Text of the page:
Child Graddon Lewis has completed a new affordable housing scheme

30.06.2016

Remembering the past & building the future - The Battle of The Somme

Child Graddon Lewis has completed a 51 unit affordable housing scheme for Notting Hill Housing. The development is in the heart of Bermondsey and bounded by Abbey Street to the north, Old Jamaica Road to the east and a railway viaduct to the south-west. The site was formerly occupied by training facility used by the Territorial Army.

The layout consists of a ‘u’ shaped building with a central courtyard space at podium level. The configuration allows the development to address the street frontages with large windows and entrances creating activity and natural surveillance. The perimeter block format and ground floor activity consolidate what was a weak and fragmented urban structure.

The central landscaped courtyard provides meaningful podium level landscaping and is a central focus of the development. It is open to the west, allowing direct light into the courtyard during the afternoon and evening. It is fully enclosed with front doors and private terraces.


The prominent corner at Old Jamaica Road and Abbey Street is defined by a 5 storey element, modulated by recessed balconies with lattice brickwork parapets and a prominent residential entrance at street level.

The development’s design, form, scale, structured composition and materiality responds to the setting of two important heritage assets. To the east, adjoining the site on Abbey Street is a grade II listed building known as The Gate House, which forms part of the listed Neckinger Mills complex.

There is also a Grade II listed War Memorial on the site situated at ground floor level fronting Old Jamaica Road.
The massing of the Old Jamaica Road elevation is modulated by the double height recess to the lower two levels. Portland stone has been used to frame the listed War Memorial and the reassembly in its original location retains its significance as a point of remembrance for the local community.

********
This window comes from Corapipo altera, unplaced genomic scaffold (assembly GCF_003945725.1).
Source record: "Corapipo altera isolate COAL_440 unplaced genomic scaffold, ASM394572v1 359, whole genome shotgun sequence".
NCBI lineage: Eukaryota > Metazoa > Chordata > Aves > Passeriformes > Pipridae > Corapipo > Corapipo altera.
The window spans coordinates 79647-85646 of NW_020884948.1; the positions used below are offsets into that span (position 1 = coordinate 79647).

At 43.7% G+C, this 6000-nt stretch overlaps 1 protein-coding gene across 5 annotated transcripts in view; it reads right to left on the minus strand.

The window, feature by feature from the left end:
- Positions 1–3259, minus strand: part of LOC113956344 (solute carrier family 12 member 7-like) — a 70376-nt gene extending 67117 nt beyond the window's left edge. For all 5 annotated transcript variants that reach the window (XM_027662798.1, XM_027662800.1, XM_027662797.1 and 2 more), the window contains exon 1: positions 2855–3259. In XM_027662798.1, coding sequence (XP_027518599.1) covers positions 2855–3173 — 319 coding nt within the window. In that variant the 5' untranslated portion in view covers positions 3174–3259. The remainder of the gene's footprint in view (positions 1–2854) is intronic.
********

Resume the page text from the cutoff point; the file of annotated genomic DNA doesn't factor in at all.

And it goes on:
The new building steps down adjacent to Neckinger Mills, and the elevation treatment at the junction where the proposal meets the listed building on Abbey Street has been demarcated by a recess in the brickwork to provide a visual and physical break. This is key for a relationship between the new and old buildings.

The facade treatment is based on a regular structural grid, with large windows setting up a strong rhythm and identity to reflect the Victorian warehouse aesthetic of the Neckinger Mills building. The strength of the proposed structural framework allows for repetition in the fenestration, which is enhanced by textured panels in the brickwork.
The completed building is a distinctive new addition to Bermondsey establishing a contemporary new piece of architecture in the townscape whilst complementing the historic signature of the setting.

 

The Battle of The Somme Centenary

The grade II listed memorial forming part of the elevation on Abbey Street, is dedicated to the 22nd ( later the 6th) The Queen’s Battalion, The London Regiment, a unit with their original headquarters at 2 Jamaica Road.

The memorial is a restrained but handsome monument on a scale which is uncommon for memorials dedicated to individual battalions. It details the names of 970 men who served in the 22nd Battalion of the Queen’s Regiment. Most of the men were from the old Bermondsey Borough. The memorial remains a focal point for the local community during remembrance parades and as such it forms a tangible link to the past.

As part of the London Regiment during WW1, the 22nd formed part of the largest infantry regiment in the army fighting on the western front.
In 1916 they fought on The Somme in The Battle of Flers-Courcelette capturing High Wood, The Battle of the Transloy Ridges in which the captured Eaucourt l’Abbaye and The attacks on the Butte de Warlencourt. In 1918 they were in action on The Somme, and again the Final Advance in Artois including making the official entry into Lille.

 The memorial was unveiled at a rededication ceremony that took place in September 2015. The ceremony was organised by the Old Comrades Association of the 6th (Bermondsey) Battalion the Queen’s Royal Regiment.

“When the battalion left in 1915 it was almost exclusively Bermondsey men. This should be important to the community. We are honouring these men not just with a formal rededication, but also by coming together to show that even after the military training centre is gone, the importance of these men still remains.”

- Lieutenant Colonel Peter Swanson MBE, President of the Old Comrades Association

The historical association between the war memorial and the military use of the buildings cannot be replaced, however the re-assembly of the War Memorial in its original location preserves its significance as a point of remembrance for the local community.

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Queens Court War Memorial